I'm sort of falling behind in writing about my travels, both here and in letters to my family. I came "home" Sunday afternoon on the bus and felt utterly tired and disoriented. For one thing, my sleep was all over the place, and for another this isn't home in some ways (of course), though it's delightful. And then I had to be ready to teach three classes on Monday, in addition to attending the morning lecture (I don't HAVE to attend that, but it's always interesting, and it's a good example for the students who are taking the morning lecture class and supportive of the people teaching that class, so I do), and attending a lecture given by a faculty member in the evening (again, I don't HAVE to attend that, but I value being a supportive member of the community, so I do).
Anyway, the Abbey planners have ways of planning to add class days here and there, and then have days off elsewhere. Thus we'd had an extra day of classes the week before with a Thursday schedule, so we didn't have Thursday class last week.
The Blarney Stone is a rock on the inside of that outer wall across the gap. Fortunately, they've got this well-figured out for the tourists. First, there are two guys there whose job is to help you and take pictures. They've got a mat there, so when you go to kiss the stone, you aren't lying on wet rock.
When it's your turn, you lie on your back on the mat with your head slightly over the edge, then grab the metal bars and pull yourself out so that you can reach the stone for a quick kiss. Then you push yourself back and try to get up without being any less graceful than necessary.
As you look at it in while you're standing in line, you also have to hope that no one with the flu has gone up just before you.
And now, I hope to have gained the gift of gab. What better gift for someone in the business of professing about literature and stuff?
After Blarney Castle (and the park and stuff), we went on to Killarney, reaching there in the afternoon, in a sort of damp but not quite drizzling weather. I walked a bit, and found a tourist office, went in, and asked the very nice helper person what they would try to see if they had only the afternoon. The helper person suggested the local cathedral and Ross Castle up in the park. She also gave me a really useful map, so off I went. I wasn't too thrilled by the cathedral. (I think after some I've seen, it's going to take something really spectacular to rev my engines.)
But Ross Castle was cool. You walk up a couple of kilometers, through the national park (where I saw a herd of red deer!), which is absolutely beautiful. (See, a park gets me when a cathedral doesn't. I may be biased. I was able to go on a castle tour, fascinating in itself, and also spectacular, because the castle looks over this lovely lake.
In the park, they have something called "jaunting cars" which are little horse drawn cart things with seats, which go through different areas, including on a circular route between the castle and a convenient place in the city itself. Happily, one was there near the castle when I got out of the tour, and even more happily, it had been hired by a couple of students from the Abbey, so they were willing to share the ride back to town with me.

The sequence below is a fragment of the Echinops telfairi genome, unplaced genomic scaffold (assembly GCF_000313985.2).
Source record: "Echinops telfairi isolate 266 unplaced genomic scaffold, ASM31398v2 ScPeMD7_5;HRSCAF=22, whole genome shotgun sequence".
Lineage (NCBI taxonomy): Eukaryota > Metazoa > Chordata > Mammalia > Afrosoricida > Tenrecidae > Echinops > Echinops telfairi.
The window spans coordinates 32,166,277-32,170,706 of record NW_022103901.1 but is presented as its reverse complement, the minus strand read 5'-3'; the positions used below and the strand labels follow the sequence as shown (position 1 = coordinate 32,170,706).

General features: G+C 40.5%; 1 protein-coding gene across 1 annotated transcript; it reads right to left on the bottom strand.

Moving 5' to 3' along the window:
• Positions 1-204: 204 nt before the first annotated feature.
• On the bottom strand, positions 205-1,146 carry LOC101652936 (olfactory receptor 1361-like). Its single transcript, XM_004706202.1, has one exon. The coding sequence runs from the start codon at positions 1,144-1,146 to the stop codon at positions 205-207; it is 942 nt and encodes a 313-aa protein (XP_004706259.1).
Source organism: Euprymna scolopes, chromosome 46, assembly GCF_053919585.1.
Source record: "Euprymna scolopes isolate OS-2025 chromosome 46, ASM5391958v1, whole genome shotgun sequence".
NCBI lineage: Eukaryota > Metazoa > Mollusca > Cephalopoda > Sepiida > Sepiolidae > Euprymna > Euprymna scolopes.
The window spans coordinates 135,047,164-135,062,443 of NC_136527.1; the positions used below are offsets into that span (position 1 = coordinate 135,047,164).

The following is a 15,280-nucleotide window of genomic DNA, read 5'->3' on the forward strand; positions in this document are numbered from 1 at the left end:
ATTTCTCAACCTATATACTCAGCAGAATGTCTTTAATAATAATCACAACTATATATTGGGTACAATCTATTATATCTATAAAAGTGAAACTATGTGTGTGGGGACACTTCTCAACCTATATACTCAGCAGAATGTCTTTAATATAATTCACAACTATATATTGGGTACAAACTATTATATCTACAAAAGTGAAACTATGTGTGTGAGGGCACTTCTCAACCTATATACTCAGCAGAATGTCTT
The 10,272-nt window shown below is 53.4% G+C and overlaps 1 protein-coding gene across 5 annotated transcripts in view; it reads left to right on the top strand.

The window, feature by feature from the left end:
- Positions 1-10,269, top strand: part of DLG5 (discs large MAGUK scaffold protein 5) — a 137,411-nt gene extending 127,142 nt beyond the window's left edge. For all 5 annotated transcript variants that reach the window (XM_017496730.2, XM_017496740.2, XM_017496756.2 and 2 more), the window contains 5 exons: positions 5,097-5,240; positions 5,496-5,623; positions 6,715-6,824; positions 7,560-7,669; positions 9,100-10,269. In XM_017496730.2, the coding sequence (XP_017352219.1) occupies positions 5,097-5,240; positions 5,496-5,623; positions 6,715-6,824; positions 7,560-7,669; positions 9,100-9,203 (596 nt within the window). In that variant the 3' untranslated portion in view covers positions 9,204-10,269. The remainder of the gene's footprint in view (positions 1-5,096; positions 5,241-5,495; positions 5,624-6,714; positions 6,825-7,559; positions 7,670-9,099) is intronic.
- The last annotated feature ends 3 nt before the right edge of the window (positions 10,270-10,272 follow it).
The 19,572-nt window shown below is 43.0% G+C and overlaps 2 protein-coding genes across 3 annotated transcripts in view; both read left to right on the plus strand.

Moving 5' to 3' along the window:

I had a very nice dinner at a pub recommended by the driver and went to sleep.
The next day, our coach took us around the "Ring of Kerry." We stopped every 45 minutes or so, including at a Bog Village. Sadly, while I understand what a "bog" is, I'm not quite sure what makes a place a bog village, other than being near the bog.
But thanks to the magic of the intertubes, I've learned a little bit!
Anyway, the Ring was very relaxing, with lots of naptime and pretty scenery, and not much walking.
The next morning, we left for Dublin, where we spent the afternoon. It wasn't long enough, I don't think. And, of course, it was drizzling rain. I used a hop on hop off bus thing, and rode around a bit, and also got to see St. Patrick's Cathedral, where I visited Jonathan Swift, and then Trinity College, where I visited the Book of Kells.
I seem to be disappointed by visits to see books, mostly. Usually, you're in a jostling crowd of people all trying to view one or two pages of some wonderful text under low light and in a case that protects it well but doesn't make it easy to see.
I got plenty damp, and went to get my room, went up and went to sleep without dinner. (Fortunately, I am not wasting away.)
Once in the passenger part of the ferry, you have three basic choices: a couch thing, which would be ideal, because you can stretch out, but which are taken up quickly; a roundish seat, which is pretty comfortable if you pull another up and curl between them a bit; or a "recliner" which doesn't recline nearly enough for me to actually get any sleep.
The first time, I tried to sleep on a recliner, but eventually found a roundish seat and actually got some sleep. The second time, I went for the roundish seat and alternated between reading and sleeping in pretty good comfort.
We went through Wales, and went through a tourist trap of a town known primarily for it's really long name, and then headed home.
This weekend, I'm going on the school trip to the Lake District! And I am NOWHERE near ready. :(
Before I go I need to:
grade several short papers (and print out some of them)
reread some Herbert
recharge my camera battery and such
teach two classes